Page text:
Myth #8: Fallout ratios vary only slightly with respect to interest rate movements - Anyone who has been in the business since the mid-1980s knows how fallout ratios can vary. At our company, we expect to close between 70 percent and 75 percent of our production; therefore, our fallout ratio is between 25 percent and 30 percent. When interest rates were falling in 1986, our fallout ratio was significantly higher than that. When we ran into the volatility of 1987, the spike in interest rates was so dramatic that it changed our fallout ratios to where only 8 percent failed to close. Closing up to 92 percent of our loans meant that we had more inventory than we expected, and selling that inventory at a time of increasing yields was costly - very costly.

We should understand that fallout ratios vary with sharp changes in interest movements. We should further understand that the fallout ratios will be different on wholesale versus retail, and further still, we must realize that fallout ratios will be significantly different on refinanced loans where there is no compelling reason to close.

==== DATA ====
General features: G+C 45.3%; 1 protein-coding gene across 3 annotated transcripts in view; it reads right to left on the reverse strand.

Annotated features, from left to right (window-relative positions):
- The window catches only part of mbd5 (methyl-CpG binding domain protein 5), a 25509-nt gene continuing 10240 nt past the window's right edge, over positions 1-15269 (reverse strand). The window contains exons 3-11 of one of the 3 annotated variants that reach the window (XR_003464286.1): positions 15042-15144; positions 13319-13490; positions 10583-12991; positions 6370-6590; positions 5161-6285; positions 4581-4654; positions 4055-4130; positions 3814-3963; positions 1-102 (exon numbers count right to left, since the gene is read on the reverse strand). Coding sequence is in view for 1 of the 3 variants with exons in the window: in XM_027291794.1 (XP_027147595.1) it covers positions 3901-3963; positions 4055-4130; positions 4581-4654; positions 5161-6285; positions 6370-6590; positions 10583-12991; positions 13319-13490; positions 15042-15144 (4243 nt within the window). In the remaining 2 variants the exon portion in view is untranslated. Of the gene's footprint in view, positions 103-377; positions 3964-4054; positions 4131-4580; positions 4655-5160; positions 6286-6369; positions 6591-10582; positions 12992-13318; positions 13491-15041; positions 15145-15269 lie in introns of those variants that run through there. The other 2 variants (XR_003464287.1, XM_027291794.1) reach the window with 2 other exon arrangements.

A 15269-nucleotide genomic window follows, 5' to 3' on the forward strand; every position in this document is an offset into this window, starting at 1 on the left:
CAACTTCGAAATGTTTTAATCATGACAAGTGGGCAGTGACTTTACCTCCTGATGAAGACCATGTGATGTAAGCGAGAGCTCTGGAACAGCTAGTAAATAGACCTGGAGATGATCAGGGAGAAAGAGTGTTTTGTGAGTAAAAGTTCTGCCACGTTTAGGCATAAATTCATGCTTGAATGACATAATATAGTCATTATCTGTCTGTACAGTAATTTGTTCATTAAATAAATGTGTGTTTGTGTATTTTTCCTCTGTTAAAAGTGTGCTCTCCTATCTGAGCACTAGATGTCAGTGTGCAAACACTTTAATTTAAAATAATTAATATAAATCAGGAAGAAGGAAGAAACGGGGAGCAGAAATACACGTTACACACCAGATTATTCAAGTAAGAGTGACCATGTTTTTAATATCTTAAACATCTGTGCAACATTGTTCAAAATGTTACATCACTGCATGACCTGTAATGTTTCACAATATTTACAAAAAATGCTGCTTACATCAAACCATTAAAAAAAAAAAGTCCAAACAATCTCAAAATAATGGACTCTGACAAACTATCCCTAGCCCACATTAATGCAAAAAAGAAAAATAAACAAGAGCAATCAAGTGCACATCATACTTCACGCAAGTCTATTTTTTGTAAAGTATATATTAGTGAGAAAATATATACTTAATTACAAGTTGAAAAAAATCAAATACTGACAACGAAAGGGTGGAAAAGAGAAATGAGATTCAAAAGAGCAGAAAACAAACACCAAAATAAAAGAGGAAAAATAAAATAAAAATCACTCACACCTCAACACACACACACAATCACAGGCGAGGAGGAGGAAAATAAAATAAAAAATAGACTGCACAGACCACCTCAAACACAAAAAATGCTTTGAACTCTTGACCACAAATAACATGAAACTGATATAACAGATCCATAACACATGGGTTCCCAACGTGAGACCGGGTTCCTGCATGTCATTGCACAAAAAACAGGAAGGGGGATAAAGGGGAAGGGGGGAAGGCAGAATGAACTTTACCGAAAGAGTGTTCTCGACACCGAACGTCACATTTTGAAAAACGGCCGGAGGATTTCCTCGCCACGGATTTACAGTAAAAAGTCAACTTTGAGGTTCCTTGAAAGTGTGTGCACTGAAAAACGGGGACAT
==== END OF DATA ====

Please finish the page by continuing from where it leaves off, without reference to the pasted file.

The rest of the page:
Myth #9: Quality standards are too costly to monitor and enforce - If a company closes 98 percent of its loans properly that sounds like a pretty good percentage, but for a mortgage banker who expects to sell everything produced, holding 2 percent of unsalable loans may be a problem. Two percent of $100 million is $2 million; 2 percent of $500 million is $10 million; and 2 percent of $1 billion is $20 million...the mathematics need not be continued to illustrate the problem.

Individual performance should be monitored and audited. Not every loan can be made; some are just misfits. Pressure exerted to get a non-qualifying type loan approved must be resisted. Approving such a loan may seem to have a short-term benefit, but may instead have long-term negative implications.

Myth #10: Improprieties will always occur, and there isn't much we can do about it - It is incumbent on all of us to avoid improprieties. In any group of 100 people there is always the prospect that someone will tinker with propriety. The first step in avoiding impropriety is to make sure that everyone knows what is expected of them.